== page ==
Family Owned Business
Running a family owned business has never been more challenging in these times of economic change as well as focus. Family owned businesses account for 64 percent of U.S. gross domestic product, generate 62 percent of the country’s employment and account for 78 percent of all new job creation.* However, only 30% of all family owned businesses make the transition into the second generation, 12% into the third and 3% into the fourth and beyond.
Frank Fabela, leading private CEO peer advisory boards for Vistage Worldwide, has focused on helping many family owned businesses, specifically in creating a board of advisors. Frank has actually been on both sides of the table, working as an engineer inside several family owned businesses, and also as an advisor and mentor for his own group members who own family owned businesses. In transitioning to the next generation, Frank outlined some guidelines that have helped many start moving through this transfer process successfully, most specifically with a board of advisors and setting up a unity of command. (You can find out more about Frank here: Frank Fabela)
How Might Relationships get Hurt?
Spouses: When a husband and wife are working together in a business, they might not always share the same perspectives on how things ought to get done. There is a style and temperament conflict even though they are meant to complement one another. Ultimately, one of them evolves into the decision maker for the rest of the organization.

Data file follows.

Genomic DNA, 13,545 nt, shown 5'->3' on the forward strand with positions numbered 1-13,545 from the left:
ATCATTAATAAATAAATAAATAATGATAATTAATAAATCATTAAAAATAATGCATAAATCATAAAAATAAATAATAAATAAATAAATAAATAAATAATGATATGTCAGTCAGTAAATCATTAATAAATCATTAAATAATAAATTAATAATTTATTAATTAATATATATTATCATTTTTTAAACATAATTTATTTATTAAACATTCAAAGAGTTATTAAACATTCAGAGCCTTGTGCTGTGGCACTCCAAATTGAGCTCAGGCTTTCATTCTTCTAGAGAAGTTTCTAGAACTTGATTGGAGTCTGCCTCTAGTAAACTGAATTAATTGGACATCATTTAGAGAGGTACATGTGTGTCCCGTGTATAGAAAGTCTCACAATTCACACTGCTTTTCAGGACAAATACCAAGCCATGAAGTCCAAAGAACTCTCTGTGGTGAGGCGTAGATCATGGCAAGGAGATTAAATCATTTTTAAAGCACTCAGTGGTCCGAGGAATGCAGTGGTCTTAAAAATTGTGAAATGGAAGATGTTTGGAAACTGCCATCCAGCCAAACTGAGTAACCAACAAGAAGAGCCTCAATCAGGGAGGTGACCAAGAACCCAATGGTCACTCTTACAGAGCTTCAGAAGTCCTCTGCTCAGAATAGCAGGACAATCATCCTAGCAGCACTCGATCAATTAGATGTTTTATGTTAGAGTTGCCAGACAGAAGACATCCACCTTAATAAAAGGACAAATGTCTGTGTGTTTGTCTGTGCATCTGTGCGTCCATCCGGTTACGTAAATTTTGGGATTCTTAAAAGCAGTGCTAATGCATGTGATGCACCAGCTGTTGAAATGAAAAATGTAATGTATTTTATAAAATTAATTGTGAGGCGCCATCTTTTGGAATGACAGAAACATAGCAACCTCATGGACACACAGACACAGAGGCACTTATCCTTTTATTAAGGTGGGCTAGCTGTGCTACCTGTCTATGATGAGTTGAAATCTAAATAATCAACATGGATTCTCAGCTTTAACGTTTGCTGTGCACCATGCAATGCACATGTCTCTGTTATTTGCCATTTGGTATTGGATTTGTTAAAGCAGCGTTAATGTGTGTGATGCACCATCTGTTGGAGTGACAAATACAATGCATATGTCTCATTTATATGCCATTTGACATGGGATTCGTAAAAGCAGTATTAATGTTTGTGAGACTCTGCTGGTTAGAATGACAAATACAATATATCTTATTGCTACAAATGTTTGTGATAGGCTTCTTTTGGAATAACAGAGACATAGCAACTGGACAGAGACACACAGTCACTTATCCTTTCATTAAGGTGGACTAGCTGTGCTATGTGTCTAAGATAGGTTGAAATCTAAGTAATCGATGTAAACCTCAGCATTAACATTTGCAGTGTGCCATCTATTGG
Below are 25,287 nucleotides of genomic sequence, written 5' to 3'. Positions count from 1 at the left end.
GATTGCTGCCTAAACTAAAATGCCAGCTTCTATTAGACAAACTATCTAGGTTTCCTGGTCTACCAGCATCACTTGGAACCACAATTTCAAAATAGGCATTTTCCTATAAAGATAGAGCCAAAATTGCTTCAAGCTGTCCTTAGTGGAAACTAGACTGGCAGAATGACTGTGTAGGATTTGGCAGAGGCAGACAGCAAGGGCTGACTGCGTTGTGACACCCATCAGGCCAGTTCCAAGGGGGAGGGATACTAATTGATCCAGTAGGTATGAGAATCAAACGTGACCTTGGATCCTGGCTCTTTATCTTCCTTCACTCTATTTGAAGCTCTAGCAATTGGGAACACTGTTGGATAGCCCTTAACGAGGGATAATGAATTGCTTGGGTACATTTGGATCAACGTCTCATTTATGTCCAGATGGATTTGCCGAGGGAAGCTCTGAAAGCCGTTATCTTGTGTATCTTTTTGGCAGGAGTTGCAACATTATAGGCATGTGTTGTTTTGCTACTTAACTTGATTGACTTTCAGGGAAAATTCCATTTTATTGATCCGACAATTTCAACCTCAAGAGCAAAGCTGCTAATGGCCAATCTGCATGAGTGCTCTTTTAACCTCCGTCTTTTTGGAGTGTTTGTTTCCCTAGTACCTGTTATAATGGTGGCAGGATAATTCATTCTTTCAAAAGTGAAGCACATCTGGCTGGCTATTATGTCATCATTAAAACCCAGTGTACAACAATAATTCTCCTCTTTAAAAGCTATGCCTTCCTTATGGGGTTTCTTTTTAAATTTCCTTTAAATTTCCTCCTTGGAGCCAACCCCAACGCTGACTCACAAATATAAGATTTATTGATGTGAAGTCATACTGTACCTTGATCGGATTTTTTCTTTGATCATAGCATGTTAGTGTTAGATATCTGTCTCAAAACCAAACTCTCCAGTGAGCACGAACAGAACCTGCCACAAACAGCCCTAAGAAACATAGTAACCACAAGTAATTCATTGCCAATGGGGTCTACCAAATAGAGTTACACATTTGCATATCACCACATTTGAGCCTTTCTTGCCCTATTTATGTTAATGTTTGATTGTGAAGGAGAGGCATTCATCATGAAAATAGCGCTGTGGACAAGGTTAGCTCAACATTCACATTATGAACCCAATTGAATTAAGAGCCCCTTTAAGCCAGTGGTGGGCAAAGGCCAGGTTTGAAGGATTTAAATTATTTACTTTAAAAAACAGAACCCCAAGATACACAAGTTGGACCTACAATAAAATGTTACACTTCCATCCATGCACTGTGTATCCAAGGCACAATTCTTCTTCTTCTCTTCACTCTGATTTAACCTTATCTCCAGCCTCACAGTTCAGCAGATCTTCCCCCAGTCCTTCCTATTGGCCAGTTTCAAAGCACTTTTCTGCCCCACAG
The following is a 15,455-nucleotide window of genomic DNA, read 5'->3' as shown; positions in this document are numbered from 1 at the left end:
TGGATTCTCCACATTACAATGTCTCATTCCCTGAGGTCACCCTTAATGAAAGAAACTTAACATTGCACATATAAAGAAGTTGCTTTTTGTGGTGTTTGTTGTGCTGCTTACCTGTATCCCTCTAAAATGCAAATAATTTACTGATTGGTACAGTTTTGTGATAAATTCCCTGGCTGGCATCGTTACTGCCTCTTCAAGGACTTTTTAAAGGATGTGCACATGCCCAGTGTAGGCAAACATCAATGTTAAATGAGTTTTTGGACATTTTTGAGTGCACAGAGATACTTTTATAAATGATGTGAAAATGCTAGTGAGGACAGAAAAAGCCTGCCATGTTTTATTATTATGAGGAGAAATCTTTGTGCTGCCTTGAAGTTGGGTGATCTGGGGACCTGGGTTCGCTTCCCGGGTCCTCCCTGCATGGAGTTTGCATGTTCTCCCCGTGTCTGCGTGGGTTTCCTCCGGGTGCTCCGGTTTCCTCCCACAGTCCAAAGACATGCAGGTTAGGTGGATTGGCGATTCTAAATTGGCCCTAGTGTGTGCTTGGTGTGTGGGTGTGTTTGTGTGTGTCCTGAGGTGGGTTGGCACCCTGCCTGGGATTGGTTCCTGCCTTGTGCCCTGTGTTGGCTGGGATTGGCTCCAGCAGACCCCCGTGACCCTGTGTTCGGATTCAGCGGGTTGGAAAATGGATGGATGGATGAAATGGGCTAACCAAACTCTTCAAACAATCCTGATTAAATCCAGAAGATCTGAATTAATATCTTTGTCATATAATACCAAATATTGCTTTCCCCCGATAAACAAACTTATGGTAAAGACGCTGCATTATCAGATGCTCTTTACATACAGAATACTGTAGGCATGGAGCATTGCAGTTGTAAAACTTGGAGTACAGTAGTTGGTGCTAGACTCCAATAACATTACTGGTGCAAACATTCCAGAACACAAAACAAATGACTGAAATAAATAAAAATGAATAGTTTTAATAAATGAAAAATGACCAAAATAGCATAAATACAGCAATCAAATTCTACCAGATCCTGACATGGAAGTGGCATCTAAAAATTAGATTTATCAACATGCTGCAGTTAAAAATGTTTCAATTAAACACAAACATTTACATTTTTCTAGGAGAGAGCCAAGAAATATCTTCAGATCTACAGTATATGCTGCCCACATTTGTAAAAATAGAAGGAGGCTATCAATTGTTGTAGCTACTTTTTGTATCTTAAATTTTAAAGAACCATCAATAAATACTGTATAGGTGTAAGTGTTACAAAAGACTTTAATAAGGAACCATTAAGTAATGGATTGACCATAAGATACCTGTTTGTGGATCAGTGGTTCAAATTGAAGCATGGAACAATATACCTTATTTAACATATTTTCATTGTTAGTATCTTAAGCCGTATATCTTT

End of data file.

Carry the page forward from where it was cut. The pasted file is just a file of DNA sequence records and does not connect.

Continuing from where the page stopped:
Consequently, it's important to for both the spouses to be able to have constructive conversations that allow both them and the organization to work through their challenges, difficulties, differences. Having the board of advisors participate in these conversations can be really helpful.
Father and Sons: When the family business is run by a father and a couple of sons, normally you’d say to yourself, This is going to be great! But often as the sons get enough experience and have developed enough business experience, the father is nearing a point where he would love to cut back, rely more on his sons, and enjoy the fruits of his labors.
However, the sons either both have their father’s strongly directive style, and therefore refuse to take instruction from one another. Or one of the sons would rather be doing anything else but working in the family business and feels stuck, therefore doesn’t contribute much to keeping the business afloat. The responsible son in this case develops deep resentments against the other brother for not carrying his weight.
Advisory Board and Owners
Boards exist to give the leaders feedback and, when needed, push back, to ensure that the organizations’ goals are being both pursued and achieved. When the goals are not being achieved, a good board initiates conversations that pinpoint distractions with reasons goals aren’t being achieved. They then sign off on new plans to achieve them.